Check in with your partner and see what has changed in your relationship—externally and internally—to help get down to the root of the mismatch.

Go with the flow

Going with the flow does not mean that you should have sex when you don’t want to. Consent is everything. It just means that if you’re not feeling it but are willing to try, give foreplay a shot. When you go into foreplay without the pressure to actually have sex—and the clear understanding that you can stop at any point—you may find yourself enjoying it after all. Your responsive desire may kick in.

Have open communication

When things change in your relationship, you may experience a change in sex drive. Open communication with your partner is essential is maintaining a healthy sex life. A simple “I’m really not feeling it right now. I’m really stressed out with work.”

If you’re unhappy in your relationship, your sex drive will, understandably, take a hit. For many, feeling connection emotionally is essential to one’s willingness to have sex. Conversely, some people get their feeling of connection through sex. In this case, it can be a harmful cycle that leaves both (or all) partners unsatisfied.

Your relationship is yours, and you deserve the relationship you want. If something in your relationship is leaving you unsatisfied, be open and honest about it.

Check in with each other

Take time every day to check in with your partner—even if only for 10 minutes. This should be sacred, non-sexual time for you and your partner to connect and build intimacy outside the bedroom. Intimacy doesn’t have to mean sex, and this check-in time should be dedicated to expanding the definition of intimacy.

This time can be really healing after a long period of frustration brought on by a desire mismatch. Not only will it rekindle the intimacy of your relationship, but it will also open up lines of communication between you and your partner.

Schedule sex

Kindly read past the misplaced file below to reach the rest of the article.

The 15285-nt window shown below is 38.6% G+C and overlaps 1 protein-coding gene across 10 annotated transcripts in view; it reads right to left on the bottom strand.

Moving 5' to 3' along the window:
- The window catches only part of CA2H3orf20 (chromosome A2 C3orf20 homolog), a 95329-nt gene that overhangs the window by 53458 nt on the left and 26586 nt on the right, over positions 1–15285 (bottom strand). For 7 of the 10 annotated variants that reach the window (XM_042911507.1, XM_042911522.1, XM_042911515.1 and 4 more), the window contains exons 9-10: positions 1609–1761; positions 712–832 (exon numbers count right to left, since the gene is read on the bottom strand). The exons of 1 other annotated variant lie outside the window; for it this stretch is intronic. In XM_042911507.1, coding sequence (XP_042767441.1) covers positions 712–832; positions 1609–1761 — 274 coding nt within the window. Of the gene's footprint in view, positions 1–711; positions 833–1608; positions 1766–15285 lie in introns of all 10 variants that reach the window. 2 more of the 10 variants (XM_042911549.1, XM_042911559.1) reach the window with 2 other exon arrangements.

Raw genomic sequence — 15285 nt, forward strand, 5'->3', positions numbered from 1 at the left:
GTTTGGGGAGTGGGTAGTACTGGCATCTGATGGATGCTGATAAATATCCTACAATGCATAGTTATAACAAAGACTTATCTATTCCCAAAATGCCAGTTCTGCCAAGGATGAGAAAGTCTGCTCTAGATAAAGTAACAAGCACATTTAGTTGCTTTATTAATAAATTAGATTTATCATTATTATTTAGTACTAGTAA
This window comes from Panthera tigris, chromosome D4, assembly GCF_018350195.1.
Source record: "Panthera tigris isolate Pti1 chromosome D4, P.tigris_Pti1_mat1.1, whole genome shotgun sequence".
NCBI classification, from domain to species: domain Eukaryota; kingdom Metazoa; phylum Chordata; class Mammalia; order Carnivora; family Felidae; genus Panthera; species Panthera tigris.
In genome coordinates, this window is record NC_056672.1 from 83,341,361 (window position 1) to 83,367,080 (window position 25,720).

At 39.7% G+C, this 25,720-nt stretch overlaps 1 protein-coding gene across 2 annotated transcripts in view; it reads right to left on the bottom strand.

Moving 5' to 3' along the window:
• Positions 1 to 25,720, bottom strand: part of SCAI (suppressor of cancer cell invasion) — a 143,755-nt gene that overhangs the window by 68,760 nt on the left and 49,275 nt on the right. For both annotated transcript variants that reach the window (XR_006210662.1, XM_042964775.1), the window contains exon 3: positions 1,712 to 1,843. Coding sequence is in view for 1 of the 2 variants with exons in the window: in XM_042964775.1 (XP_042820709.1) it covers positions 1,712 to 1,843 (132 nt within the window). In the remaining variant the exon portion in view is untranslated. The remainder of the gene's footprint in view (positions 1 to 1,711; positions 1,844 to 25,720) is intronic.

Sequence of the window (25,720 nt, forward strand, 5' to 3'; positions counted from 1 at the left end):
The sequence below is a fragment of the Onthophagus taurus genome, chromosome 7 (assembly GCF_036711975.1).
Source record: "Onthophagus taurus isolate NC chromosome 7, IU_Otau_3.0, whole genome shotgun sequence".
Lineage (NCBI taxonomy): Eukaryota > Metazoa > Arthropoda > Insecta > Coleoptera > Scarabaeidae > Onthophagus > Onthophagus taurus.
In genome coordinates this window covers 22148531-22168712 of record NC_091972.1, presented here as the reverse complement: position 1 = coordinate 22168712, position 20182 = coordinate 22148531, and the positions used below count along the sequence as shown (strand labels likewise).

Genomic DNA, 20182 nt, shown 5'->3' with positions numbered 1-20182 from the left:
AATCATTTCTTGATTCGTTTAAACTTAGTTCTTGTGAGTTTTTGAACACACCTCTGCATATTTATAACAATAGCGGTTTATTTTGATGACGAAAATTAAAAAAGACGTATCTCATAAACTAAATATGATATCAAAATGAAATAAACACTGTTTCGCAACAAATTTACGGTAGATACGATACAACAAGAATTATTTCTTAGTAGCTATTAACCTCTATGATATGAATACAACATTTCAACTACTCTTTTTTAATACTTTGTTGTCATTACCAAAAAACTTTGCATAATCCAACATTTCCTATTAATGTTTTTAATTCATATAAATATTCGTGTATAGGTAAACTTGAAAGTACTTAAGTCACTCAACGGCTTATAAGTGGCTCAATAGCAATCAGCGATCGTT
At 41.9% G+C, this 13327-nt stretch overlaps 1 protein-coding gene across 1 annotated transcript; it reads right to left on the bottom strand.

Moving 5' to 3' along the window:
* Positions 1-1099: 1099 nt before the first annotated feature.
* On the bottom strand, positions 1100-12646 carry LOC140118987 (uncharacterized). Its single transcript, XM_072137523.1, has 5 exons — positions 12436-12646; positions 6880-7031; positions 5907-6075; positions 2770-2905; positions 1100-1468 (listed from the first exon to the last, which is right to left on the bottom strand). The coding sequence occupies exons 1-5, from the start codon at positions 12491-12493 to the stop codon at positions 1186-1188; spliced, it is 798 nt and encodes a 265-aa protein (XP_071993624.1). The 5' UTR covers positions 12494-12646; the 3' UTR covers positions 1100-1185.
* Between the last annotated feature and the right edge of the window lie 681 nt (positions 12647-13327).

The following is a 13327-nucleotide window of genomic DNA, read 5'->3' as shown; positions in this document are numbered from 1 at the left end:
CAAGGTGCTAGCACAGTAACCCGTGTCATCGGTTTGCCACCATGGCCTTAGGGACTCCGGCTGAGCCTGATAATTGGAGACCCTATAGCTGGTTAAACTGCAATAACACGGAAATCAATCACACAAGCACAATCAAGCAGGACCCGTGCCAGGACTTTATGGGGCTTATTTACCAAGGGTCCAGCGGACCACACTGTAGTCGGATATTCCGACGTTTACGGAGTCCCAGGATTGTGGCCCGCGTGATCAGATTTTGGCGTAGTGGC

Scheduling sex can seem really unsexy at first, but many couples swear by it. That hot, sexy, passionate, spontaneoussex that we’re trained to expect through the media is simply not the reality for most people. Life is busy. Life is exhausting. Life gets in the way.

Scheduling sex can be a really great way to take care of your relationship

Consider the structure of your relationship

Some people open their relationship up after a desire mismatch. While polyamory doesn’t work for every couple, it may work for some. Polyamory may take some stress of the relationship because it allows the partner with the higher sex drive to be sexually fulfilled. If done carefully, with open communication, clear boundaries, and a lot of trust, polyamory can be effective. However, if the relationship is not healthy or solid, it can lead to jealousy, distrust, and even the end of the relationship.

Opening up your relationship should be done with clear communication and great care, but it can work.

Dealing with a sexual mismatch with your partner can be frustrating, but you can also fully heal your relationship and be more intimate than ever before.

If you and your partner need help navigating this stressful issue, a therapist may be an excellent resource for you and your partner. Don’t be ashamed to ask for help. Your relationship deserves care and love, and asking for help is a meaningful act of (self) love.